The major mechanisms of resistance to quinolone antibiotics include mutations that occur at the target drug sites, mutations that reduce drug accumulation, and plasmid-mediated quinolone resistance [ 13 ]. The most common mechanism that produces significant levels of clinical resistance to fluoroquinolones is an alteration in the target enzymes. These changes are caused by self-mutations occurring within the responsible genes. Resistance to fluoroquinolones is due to the substitution of amino acids in a certain region of GyrA or ParC subunits [ 13 , 14 ]. The broad-spectrum activity of quinolones against various infections and the widespread use of these antibiotics, the abuse and unnecessary use of them, especially in developing countries, has accelerated the development of resistance mechanisms [ 15 ].

Fluoroquinolones are used in the treatment of infectious diseases, including coliform mastitis caused by E. coli. Since the drug resistance pattern has regional distribution, determination of this pattern of E. coli resistance can be used to determine the appropriate treatment regimen for clinical coliform mastitis [ 16 ]. This study aimed to determine the resistance pattern of E. coli isolated from cows with coliform mastitis to some fluoroquinolones and also to detect the mutations in QRDR of fluoroquinolone-resistance E. coli isolates.


Identification of E. coli

In this study, 100 milk samples were subjected to isolation of E. coli by selective plating followed by streaking on the Eosin Methylene Blue (EMB) agar at 37 ˚C for 24 h. Typical colonies of E. coli were produced from 45 samples. These 45 presumptive E. coli isolates on EMB agar were confirmed by biochemical tests (Figure 1).

Figure 1. Isolation and identification of E. coli. A) Triple Sugar Iron agar, acid/acid reaction with gas production and no H2S. B) Simmons citrate agar, the medium remained green. This is a negative result for citrate test. C) Sulfur Indole Motility (SIM) medium, E. coli is hydrogen sulfide negative, indole positive and the cloudy appearance of the medium indicates that E. coli is motile. D) MacConkey agar, pink colonies. E) Eosin Methylene Blue agar, colonies of purple with black center and green metallic sheen.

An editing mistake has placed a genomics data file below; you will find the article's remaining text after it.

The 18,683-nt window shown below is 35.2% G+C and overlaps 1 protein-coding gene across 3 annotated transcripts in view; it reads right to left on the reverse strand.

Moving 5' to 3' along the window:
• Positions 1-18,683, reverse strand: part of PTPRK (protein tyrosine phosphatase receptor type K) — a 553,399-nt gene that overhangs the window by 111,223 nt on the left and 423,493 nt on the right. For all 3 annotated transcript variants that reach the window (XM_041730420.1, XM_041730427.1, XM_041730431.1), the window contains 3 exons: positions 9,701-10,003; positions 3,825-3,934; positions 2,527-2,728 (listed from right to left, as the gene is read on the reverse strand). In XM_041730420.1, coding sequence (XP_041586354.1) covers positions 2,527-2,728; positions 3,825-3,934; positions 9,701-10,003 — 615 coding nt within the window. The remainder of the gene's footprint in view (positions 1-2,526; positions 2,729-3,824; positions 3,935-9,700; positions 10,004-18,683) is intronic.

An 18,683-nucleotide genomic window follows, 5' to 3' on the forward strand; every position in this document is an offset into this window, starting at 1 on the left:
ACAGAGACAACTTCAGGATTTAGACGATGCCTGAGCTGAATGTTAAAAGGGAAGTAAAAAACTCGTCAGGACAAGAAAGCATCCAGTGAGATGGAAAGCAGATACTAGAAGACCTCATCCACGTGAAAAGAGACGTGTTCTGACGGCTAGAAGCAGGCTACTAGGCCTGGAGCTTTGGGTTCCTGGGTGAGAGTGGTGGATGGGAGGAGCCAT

Susceptibility testing

The results of susceptibility study showed that less than 20% of E. coli isolates had intermediate resistance to each antibiotic (Figure 2). Intermediate resistance was 3.33% to ciprofloxacin and levofloxacin, 15% to enrofloxacin and norfloxacin, and 16.7% to ofloxacin (Table 1).

Antibiotic (μg) No. of sensitive isolates % sensitive isoates % intermediate resistant isolates % resistant isolates
Ofloxacin (5) 50 83.3 16.7 -
Enrofloxacin (5) 51 85 15 -
Norfloxacin (10) 51 85 15 -
Ciprofloxacin (5) 58 96.6 3.33 -
Levofloxacin (5) 58 96.6 3.33 -
Table 1.Antibiotic resistance pattern of 60 E. coli isolates.

Figure 2. The results of evaluation of resistance to fluoroquinolones with disk diffusion method. The scale is in mm.

Identification of gyrA and parC mutations in clinical isolates of E. coli

Amplification of the QRDRs of gyrA and parC genes was performed by PCR (Figure 3). The results of the DNA sequencing of gyrA and those of parC were consistent and provided information from both standards for a region between nucleotides 247 to 840 (corresponding to codons 82 to 280) of gyrA and from nucleotides 167 to 539 (corresponding to codons 55 to 180) of the parC gene, respectively (Table 2, Figures 4, 5, 6, and 7). Accession numbers of E. coli isolates based on QRDRs of gyrA and parC genes deposited in the GenBank are as follows: SRX5988183, SRX5982112 for sample number 2968, and SRR17711097, SRR17711096 for sample number 3077 (Accession to cite for these SRA data: PRJNA547542).